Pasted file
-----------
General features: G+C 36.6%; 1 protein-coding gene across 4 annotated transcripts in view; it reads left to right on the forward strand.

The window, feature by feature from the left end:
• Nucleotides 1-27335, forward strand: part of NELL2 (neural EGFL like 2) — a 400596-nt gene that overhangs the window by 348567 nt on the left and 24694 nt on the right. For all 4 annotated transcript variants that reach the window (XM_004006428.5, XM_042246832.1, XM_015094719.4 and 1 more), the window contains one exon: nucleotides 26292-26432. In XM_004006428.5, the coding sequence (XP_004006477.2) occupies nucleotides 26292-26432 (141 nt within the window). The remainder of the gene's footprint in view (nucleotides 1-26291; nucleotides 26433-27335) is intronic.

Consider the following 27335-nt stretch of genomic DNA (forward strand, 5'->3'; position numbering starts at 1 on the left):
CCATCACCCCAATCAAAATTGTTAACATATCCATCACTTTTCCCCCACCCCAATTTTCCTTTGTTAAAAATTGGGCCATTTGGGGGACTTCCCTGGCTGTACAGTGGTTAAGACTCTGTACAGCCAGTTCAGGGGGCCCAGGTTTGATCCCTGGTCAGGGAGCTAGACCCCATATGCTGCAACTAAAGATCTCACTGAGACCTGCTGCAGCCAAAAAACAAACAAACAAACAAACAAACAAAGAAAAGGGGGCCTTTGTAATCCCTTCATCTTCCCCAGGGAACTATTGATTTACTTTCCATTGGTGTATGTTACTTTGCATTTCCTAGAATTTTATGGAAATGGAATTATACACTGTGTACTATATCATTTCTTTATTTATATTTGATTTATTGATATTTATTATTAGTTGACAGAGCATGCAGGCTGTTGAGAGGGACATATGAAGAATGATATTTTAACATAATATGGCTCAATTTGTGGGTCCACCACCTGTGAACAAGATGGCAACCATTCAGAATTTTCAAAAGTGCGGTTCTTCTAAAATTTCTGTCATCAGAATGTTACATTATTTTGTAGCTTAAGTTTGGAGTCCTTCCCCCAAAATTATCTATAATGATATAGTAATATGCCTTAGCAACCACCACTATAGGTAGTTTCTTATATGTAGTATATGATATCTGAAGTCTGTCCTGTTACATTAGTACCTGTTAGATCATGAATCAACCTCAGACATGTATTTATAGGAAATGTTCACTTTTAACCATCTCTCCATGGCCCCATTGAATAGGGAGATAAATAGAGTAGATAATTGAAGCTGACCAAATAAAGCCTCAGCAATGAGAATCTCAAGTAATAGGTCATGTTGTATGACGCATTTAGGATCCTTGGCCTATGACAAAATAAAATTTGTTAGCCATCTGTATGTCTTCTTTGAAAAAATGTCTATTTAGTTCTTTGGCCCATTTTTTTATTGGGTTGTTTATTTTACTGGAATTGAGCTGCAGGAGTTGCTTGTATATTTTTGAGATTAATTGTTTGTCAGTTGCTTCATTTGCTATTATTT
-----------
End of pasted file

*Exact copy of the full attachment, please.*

General features: G+C 36.6%; 1 protein-coding gene across 4 annotated transcripts in view; it reads left to right on the forward strand.

The window, feature by feature from the left end:
• Nucleotides 1-27335, forward strand: part of NELL2 (neural EGFL like 2) — a 400596-nt gene that overhangs the window by 348567 nt on the left and 24694 nt on the right. For all 4 annotated transcript variants that reach the window (XM_004006428.5, XM_042246832.1, XM_015094719.4 and 1 more), the window contains one exon: nucleotides 26292-26432. In XM_004006428.5, the coding sequence (XP_004006477.2) occupies nucleotides 26292-26432 (141 nt within the window). The remainder of the gene's footprint in view (nucleotides 1-26291; nucleotides 26433-27335) is intronic.

Consider the following 27335-nt stretch of genomic DNA (forward strand, 5'->3'; position numbering starts at 1 on the left):
CCATCACCCCAATCAAAATTGTTAACATATCCATCACTTTTCCCCCACCCCAATTTTCCTTTGTTAAAAATTGGGCCATTTGGGGGACTTCCCTGGCTGTACAGTGGTTAAGACTCTGTACAGCCAGTTCAGGGGGCCCAGGTTTGATCCCTGGTCAGGGAGCTAGACCCCATATGCTGCAACTAAAGATCTCACTGAGACCTGCTGCAGCCAAAAAACAAACAAACAAACAAACAAACAAAGAAAAGGGGGCCTTTGTAATCCCTTCATCTTCCCCAGGGAACTATTGATTTACTTTCCATTGGTGTATGTTACTTTGCATTTCCTAGAATTTTATGGAAATGGAATTATACACTGTGTACTATATCATTTCTTTATTTATATTTGATTTATTGATATTTATTATTAGTTGACAGAGCATGCAGGCTGTTGAGAGGGACATATGAAGAATGATATTTTAACATAATATGGCTCAATTTGTGGGTCCACCACCTGTGAACAAGATGGCAACCATTCAGAATTTTCAAAAGTGCGGTTCTTCTAAAATTTCTGTCATCAGAATGTTACATTATTTTGTAGCTTAAGTTTGGAGTCCTTCCCCCAAAATTATCTATAATGATATAGTAATATGCCTTAGCAACCACCACTATAGGTAGTTTCTTATATGTAGTATATGATATCTGAAGTCTGTCCTGTTACATTAGTACCTGTTAGATCATGAATCAACCTCAGACATGTATTTATAGGAAATGTTCACTTTTAACCATCTCTCCATGGCCCCATTGAATAGGGAGATAAATAGAGTAGATAATTGAAGCTGACCAAATAAAGCCTCAGCAATGAGAATCTCAAGTAATAGGTCATGTTGTATGACGCATTTAGGATCCTTGGCCTATGACAAAATAAAATTTGTTAGCCATCTGTATGTCTTCTTTGAAAAAATGTCTATTTAGTTCTTTGGCCCATTTTTTTATTGGGTTGTTTATTTTACTGGAATTGAGCTGCAGGAGTTGCTTGTATATTTTTGAGATTAATTGTTTGTCAGTTGCTTCATTTGCTATTATTT